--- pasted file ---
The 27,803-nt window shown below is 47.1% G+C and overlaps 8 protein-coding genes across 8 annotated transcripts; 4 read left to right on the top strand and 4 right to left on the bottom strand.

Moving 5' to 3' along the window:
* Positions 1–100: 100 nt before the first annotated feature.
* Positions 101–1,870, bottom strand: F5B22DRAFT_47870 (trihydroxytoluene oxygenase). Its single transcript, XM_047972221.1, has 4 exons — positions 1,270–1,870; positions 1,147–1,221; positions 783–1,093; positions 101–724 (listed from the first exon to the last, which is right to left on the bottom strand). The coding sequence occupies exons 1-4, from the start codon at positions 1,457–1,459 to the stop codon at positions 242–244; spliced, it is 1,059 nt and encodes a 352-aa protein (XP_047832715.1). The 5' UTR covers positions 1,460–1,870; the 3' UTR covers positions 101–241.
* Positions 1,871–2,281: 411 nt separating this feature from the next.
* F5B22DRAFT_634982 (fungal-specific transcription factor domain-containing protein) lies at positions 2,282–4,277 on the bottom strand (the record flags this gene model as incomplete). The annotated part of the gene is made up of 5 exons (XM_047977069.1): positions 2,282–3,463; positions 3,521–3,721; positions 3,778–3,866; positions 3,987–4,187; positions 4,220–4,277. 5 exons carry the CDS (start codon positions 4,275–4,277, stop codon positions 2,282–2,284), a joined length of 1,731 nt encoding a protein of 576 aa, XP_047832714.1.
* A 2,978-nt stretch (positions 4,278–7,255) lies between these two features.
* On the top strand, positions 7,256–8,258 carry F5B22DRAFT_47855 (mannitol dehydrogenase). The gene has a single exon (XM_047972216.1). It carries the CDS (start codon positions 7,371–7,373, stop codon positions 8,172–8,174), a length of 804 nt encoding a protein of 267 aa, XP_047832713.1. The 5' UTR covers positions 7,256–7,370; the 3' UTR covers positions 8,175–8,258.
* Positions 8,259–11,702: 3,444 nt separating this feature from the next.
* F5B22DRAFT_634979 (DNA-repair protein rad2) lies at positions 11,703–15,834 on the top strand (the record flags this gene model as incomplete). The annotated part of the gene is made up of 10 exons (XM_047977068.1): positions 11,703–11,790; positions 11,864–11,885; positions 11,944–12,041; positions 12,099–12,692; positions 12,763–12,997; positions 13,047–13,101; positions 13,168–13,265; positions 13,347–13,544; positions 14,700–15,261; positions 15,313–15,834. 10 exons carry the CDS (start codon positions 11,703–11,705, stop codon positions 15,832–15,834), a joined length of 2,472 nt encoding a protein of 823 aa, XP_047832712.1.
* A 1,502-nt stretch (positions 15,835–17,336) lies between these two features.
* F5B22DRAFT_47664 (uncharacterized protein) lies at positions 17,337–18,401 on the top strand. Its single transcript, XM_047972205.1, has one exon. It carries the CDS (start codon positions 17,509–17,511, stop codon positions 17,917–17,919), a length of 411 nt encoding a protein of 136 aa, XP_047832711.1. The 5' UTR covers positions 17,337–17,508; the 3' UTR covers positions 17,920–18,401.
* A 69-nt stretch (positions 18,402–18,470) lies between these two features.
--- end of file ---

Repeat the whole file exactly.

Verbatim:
The 27,803-nt window shown below is 47.1% G+C and overlaps 8 protein-coding genes across 8 annotated transcripts; 4 read left to right on the top strand and 4 right to left on the bottom strand.

Moving 5' to 3' along the window:
* Positions 1–100: 100 nt before the first annotated feature.
* Positions 101–1,870, bottom strand: F5B22DRAFT_47870 (trihydroxytoluene oxygenase). Its single transcript, XM_047972221.1, has 4 exons — positions 1,270–1,870; positions 1,147–1,221; positions 783–1,093; positions 101–724 (listed from the first exon to the last, which is right to left on the bottom strand). The coding sequence occupies exons 1-4, from the start codon at positions 1,457–1,459 to the stop codon at positions 242–244; spliced, it is 1,059 nt and encodes a 352-aa protein (XP_047832715.1). The 5' UTR covers positions 1,460–1,870; the 3' UTR covers positions 101–241.
* Positions 1,871–2,281: 411 nt separating this feature from the next.
* F5B22DRAFT_634982 (fungal-specific transcription factor domain-containing protein) lies at positions 2,282–4,277 on the bottom strand (the record flags this gene model as incomplete). The annotated part of the gene is made up of 5 exons (XM_047977069.1): positions 2,282–3,463; positions 3,521–3,721; positions 3,778–3,866; positions 3,987–4,187; positions 4,220–4,277. 5 exons carry the CDS (start codon positions 4,275–4,277, stop codon positions 2,282–2,284), a joined length of 1,731 nt encoding a protein of 576 aa, XP_047832714.1.
* A 2,978-nt stretch (positions 4,278–7,255) lies between these two features.
* On the top strand, positions 7,256–8,258 carry F5B22DRAFT_47855 (mannitol dehydrogenase). The gene has a single exon (XM_047972216.1). It carries the CDS (start codon positions 7,371–7,373, stop codon positions 8,172–8,174), a length of 804 nt encoding a protein of 267 aa, XP_047832713.1. The 5' UTR covers positions 7,256–7,370; the 3' UTR covers positions 8,175–8,258.
* Positions 8,259–11,702: 3,444 nt separating this feature from the next.
* F5B22DRAFT_634979 (DNA-repair protein rad2) lies at positions 11,703–15,834 on the top strand (the record flags this gene model as incomplete). The annotated part of the gene is made up of 10 exons (XM_047977068.1): positions 11,703–11,790; positions 11,864–11,885; positions 11,944–12,041; positions 12,099–12,692; positions 12,763–12,997; positions 13,047–13,101; positions 13,168–13,265; positions 13,347–13,544; positions 14,700–15,261; positions 15,313–15,834. 10 exons carry the CDS (start codon positions 11,703–11,705, stop codon positions 15,832–15,834), a joined length of 2,472 nt encoding a protein of 823 aa, XP_047832712.1.
* A 1,502-nt stretch (positions 15,835–17,336) lies between these two features.
* F5B22DRAFT_47664 (uncharacterized protein) lies at positions 17,337–18,401 on the top strand. Its single transcript, XM_047972205.1, has one exon. It carries the CDS (start codon positions 17,509–17,511, stop codon positions 17,917–17,919), a length of 411 nt encoding a protein of 136 aa, XP_047832711.1. The 5' UTR covers positions 17,337–17,508; the 3' UTR covers positions 17,920–18,401.
* A 69-nt stretch (positions 18,402–18,470) lies between these two features.